This article was originally published at Maastricht Region: to Live.
I find it interesting that so many European cultures have a special place for herring. I suspect that this has to do with how cheap and easy it has been to get for centuries. Plus it pairs well with potatoes; another classic staple. Although we aren’t as fish-centric here in Maastricht as our northern neighbors, herring still plays a role in the cuisine.
The classic herring dish in the Netherlands is Hollandse Nieuwe, a fillet of herring served raw (well, lightly brined) with raw chopped onions. Tail on, but (thankfully) headless. People traditionally eat this fish by lifting it by the tail and lowering the fish into their mouth. At first I was sure this was just a joke that Dutch folks play on their visitors, but I’ve now see enough people do it to be convinced. I suppose it make sense if you want street vendor foot that you don’t need special utensils for. On the other hand, eating and walking will often result in chopped onion bits everywhere.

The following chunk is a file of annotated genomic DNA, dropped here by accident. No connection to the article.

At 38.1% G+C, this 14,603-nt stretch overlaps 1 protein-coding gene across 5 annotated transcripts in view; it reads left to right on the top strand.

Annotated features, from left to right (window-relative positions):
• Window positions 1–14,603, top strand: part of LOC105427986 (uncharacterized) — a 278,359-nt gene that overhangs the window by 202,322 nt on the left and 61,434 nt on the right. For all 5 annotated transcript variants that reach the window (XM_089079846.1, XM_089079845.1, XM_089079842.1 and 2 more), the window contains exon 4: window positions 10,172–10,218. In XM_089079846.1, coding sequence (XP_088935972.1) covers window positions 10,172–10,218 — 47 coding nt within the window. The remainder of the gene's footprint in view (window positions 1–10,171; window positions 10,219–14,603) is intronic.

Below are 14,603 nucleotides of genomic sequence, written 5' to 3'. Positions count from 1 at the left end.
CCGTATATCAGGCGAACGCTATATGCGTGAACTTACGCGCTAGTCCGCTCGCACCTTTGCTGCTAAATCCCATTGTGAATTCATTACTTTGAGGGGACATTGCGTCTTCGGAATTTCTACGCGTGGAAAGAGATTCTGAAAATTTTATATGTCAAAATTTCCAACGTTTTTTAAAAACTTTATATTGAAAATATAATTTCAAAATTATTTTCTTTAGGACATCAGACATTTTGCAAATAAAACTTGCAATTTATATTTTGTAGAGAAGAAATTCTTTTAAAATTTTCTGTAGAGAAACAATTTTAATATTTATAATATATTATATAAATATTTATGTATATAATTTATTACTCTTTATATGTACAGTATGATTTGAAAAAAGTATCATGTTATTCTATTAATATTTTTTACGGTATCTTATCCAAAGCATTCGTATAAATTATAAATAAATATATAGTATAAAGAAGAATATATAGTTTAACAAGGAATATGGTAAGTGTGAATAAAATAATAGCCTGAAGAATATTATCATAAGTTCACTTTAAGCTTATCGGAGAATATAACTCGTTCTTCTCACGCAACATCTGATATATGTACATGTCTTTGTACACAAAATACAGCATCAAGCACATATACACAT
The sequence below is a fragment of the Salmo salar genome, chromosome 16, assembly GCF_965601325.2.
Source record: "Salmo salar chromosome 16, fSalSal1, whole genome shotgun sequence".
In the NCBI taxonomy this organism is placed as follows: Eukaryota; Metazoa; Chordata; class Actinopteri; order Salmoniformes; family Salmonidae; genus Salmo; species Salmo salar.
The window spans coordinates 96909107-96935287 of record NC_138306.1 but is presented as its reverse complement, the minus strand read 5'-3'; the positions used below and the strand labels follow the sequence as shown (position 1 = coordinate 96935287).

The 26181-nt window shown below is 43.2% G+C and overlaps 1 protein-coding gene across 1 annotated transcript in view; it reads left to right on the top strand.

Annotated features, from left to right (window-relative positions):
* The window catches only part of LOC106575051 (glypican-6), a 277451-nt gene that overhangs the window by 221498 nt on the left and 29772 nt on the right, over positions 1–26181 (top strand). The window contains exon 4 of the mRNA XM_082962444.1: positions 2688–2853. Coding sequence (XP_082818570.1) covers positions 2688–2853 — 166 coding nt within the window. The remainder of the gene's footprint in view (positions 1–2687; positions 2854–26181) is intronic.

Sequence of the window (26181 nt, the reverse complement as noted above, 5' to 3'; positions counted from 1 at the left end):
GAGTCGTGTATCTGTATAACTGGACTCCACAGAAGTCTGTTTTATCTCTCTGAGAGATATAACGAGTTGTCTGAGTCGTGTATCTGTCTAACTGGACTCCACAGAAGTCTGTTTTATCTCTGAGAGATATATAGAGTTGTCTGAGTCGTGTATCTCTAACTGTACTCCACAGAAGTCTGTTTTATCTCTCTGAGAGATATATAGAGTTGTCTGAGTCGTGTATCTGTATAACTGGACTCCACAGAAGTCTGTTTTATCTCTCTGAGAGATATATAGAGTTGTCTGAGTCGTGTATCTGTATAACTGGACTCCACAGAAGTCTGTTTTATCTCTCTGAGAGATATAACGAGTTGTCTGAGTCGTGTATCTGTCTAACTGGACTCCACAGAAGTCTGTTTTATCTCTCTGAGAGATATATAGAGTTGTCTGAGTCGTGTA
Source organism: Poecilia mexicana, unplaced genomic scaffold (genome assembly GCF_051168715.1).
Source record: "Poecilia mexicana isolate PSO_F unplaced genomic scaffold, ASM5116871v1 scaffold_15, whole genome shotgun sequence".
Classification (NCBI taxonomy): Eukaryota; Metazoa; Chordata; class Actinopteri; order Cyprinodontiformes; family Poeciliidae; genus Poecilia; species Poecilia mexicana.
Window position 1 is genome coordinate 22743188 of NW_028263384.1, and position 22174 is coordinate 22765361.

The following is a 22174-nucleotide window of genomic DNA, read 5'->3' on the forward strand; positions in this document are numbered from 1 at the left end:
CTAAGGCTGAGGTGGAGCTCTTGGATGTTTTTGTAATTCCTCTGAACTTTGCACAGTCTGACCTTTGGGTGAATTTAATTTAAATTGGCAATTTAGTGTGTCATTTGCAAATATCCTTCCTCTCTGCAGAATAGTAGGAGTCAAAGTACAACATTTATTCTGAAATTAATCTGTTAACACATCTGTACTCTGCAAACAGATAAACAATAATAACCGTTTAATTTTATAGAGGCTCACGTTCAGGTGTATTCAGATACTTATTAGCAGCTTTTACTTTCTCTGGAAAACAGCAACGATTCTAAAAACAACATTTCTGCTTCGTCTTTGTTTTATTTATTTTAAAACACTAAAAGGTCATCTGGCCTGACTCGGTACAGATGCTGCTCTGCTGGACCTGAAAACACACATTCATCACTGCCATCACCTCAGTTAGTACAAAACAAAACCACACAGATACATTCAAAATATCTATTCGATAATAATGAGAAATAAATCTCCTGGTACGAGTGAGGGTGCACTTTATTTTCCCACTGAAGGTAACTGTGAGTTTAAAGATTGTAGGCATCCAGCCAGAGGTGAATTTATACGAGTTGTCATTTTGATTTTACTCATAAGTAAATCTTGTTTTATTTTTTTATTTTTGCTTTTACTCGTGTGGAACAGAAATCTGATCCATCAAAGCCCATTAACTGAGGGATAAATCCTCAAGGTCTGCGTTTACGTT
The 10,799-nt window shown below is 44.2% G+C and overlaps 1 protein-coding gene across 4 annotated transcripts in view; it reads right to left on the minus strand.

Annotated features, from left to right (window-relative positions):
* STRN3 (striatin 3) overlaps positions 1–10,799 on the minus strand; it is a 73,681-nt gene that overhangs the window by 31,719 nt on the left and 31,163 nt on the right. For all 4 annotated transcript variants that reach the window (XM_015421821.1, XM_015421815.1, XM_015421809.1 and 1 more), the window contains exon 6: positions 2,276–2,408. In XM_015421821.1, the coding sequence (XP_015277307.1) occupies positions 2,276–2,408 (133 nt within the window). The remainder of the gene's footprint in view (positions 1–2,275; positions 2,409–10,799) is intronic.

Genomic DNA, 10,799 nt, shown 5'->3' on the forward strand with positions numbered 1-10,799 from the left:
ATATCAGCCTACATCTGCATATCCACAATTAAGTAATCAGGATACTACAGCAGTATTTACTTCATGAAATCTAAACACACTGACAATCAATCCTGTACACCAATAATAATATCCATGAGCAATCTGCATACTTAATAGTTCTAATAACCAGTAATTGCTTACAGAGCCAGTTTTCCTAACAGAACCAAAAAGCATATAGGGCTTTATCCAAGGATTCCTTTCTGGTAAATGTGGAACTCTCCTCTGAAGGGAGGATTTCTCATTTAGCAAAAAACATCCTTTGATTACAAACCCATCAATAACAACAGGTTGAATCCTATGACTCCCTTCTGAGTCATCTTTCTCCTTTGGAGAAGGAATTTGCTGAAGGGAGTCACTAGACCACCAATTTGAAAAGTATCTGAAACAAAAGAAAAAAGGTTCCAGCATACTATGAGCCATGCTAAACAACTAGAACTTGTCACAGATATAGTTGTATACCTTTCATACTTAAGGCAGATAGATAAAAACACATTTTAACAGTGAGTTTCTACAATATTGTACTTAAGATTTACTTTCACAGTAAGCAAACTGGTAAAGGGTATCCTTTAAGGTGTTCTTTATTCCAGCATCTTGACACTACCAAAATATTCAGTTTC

The rest of the year herring is more often eaten on a bun or in a broodje. High-end restaurants even slip it in here and there to add a Dutch flair to their cuisine. And naturally it is always available in the grocery store.
Want to try a little Dutch-style herring in Maastricht? Your best bet is the Friday market on Markt square. Fresh fish from a street vendor with the full fish market atmosphere to accompany your tastebuds.